Identifying the gaps in systematic reviews and wastage in primary research (Fertility)

Supervisor

Marian Showell
Dr Vanessa Jordan
Professor Cindy Farquhar

Discipline

Obstetrics and Gynaecology

Project code: MHS112

The Cochrane Fertility and Gynaecology Group (CGFG) conducts high-quality systematic reviews which investigate and summarise randomised controlled Trials (RCTs) that are important for clinical decisions in the scope of gynaecology and fertility. This project will identify whether current systematic reviews, in the scope of fertility, are covering the major areas which are being investigated by random controlled trials (RCTs).To do this, we will first identify the fertility RCTs held in the Cochrane and Gynaecology and Fertility Group's (CGFG) specialised register. We will identify whether these RCTs have been used already in Cochrane systematic reviews (SRs). Those that have not been used in SRs will then be coded by their population and intervention and classified into the topics for the development of new review titles.

By analysing those areas in fertility that are not covered in the CGF systematic reviews, we will be able to identify the gaps between RCTs and the systematic reviews being conducted and therefore reduce the numbers of RCTs that are not used. These gaps in evidence may or may not be clinically significant, which we aim to determine. We will present and disseminate these results by publication in a high profile peer review journal. This will act as a guide to identify new topics for future high-quality reviews, prioritise review proposals that cover these gaps in clinical evidence, and inform trialists on topics that are or are not clinically relevant, thus helping to reduce waste in primary research. This will bring forward new understandings of evidence for fertility treatments and other clinical interventions that have not yet be covered by CGF reviews, and can be of significant benefit to clinicians and fellow researches in this field.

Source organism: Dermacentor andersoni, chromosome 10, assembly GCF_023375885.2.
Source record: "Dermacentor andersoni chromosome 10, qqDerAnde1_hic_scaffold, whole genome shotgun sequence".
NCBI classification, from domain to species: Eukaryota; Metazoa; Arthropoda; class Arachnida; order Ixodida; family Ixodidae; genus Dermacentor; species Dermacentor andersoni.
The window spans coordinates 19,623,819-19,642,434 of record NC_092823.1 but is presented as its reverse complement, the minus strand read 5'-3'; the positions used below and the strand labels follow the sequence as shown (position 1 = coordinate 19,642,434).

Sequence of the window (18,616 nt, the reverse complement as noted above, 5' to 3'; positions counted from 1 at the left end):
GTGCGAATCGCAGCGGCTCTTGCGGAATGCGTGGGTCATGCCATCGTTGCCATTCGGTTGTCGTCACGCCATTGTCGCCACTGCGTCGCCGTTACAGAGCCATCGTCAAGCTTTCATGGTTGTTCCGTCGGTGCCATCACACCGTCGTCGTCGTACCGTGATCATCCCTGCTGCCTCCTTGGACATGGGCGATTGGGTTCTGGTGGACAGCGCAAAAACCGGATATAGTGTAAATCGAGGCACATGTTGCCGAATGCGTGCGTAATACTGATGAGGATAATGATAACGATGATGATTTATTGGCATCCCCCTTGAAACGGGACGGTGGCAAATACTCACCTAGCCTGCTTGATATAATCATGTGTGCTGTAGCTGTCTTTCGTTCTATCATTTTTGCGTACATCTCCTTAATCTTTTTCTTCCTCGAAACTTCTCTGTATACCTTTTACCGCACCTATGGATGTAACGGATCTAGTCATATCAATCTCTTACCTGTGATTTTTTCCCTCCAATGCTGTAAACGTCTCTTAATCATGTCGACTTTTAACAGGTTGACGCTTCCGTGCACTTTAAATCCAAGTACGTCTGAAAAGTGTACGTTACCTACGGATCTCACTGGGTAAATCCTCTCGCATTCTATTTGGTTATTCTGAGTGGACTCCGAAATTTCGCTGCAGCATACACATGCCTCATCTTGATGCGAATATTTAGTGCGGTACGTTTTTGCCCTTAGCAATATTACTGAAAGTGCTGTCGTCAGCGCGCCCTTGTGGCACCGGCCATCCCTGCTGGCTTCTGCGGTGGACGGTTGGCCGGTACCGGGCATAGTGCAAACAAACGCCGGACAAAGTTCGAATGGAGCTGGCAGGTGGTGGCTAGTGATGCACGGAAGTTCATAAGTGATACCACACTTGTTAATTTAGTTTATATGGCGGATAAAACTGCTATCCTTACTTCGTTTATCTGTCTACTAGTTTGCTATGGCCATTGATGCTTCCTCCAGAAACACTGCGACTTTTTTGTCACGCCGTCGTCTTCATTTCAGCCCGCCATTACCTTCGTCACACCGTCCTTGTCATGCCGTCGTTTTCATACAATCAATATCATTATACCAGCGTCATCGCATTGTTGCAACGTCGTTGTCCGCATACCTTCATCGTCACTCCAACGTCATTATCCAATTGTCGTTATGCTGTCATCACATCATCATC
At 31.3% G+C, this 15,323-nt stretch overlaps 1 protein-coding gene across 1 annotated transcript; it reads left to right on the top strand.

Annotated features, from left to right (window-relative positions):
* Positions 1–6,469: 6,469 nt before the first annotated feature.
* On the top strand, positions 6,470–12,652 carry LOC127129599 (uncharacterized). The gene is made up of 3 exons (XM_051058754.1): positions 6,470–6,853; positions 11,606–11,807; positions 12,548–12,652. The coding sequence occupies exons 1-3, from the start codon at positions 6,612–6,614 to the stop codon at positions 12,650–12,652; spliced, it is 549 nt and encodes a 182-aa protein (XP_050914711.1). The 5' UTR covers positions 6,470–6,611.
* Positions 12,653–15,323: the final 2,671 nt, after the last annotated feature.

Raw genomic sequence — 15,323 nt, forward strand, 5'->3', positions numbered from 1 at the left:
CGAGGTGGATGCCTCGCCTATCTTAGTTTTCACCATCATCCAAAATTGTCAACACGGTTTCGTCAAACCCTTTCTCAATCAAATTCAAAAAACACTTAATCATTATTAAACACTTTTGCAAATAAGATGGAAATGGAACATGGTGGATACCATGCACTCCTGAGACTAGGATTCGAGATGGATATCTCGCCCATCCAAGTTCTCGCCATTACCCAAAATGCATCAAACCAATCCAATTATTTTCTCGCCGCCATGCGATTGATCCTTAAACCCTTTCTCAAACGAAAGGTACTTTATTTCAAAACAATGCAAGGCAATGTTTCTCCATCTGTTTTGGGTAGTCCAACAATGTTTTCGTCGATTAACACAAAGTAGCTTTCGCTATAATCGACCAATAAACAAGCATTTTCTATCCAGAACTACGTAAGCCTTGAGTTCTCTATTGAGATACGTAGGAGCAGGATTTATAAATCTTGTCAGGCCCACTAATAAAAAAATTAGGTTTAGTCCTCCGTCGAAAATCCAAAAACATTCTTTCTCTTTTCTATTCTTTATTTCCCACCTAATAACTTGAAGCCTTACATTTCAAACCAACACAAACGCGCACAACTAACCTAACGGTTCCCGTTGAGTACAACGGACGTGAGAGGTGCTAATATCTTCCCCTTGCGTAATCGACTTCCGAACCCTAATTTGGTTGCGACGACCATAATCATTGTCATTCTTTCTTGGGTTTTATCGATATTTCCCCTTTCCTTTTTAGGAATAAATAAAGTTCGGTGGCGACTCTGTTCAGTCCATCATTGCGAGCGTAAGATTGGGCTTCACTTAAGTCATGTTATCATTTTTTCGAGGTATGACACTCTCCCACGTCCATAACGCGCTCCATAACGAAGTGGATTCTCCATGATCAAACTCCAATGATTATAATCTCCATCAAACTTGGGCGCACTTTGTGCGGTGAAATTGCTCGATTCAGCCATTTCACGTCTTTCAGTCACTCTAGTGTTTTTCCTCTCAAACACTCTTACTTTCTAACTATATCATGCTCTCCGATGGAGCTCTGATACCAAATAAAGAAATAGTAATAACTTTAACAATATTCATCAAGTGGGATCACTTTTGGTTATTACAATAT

Design

Cohort of fertility trials from the Cochrane Gynaecology and Fertility specialised register published 2010-2013.

Methods

1st phase: We will take all those fertility trials published from 2010-2013 from the CGFG database and allocate them according to their intervention and condition, these will include full texts and conference abstracts.
2nd phase: We will then match these trials to existing Cochrane systematic reviews and protocols.
3rd phase: We will identify the gaps i.e. the trials that are not yet covered by Cochrane reviews. We also aim to search for non- Cochrane reviews to see if these topics are covered or not.
4th phase: We will assess the priority and clinical importance of the trials that are not incorporated into a review and develop a list of potential new review topics.

Identifying the gaps in systematic reviews and wastage in primary research (Menopause and Gynaecology Surgery)

Supervisor

Marian Showell
Dr Vanessa Jordan
Professor Cindy Farquhar

Discipline

Obstetrics and Gynaecology

Project code: MHS113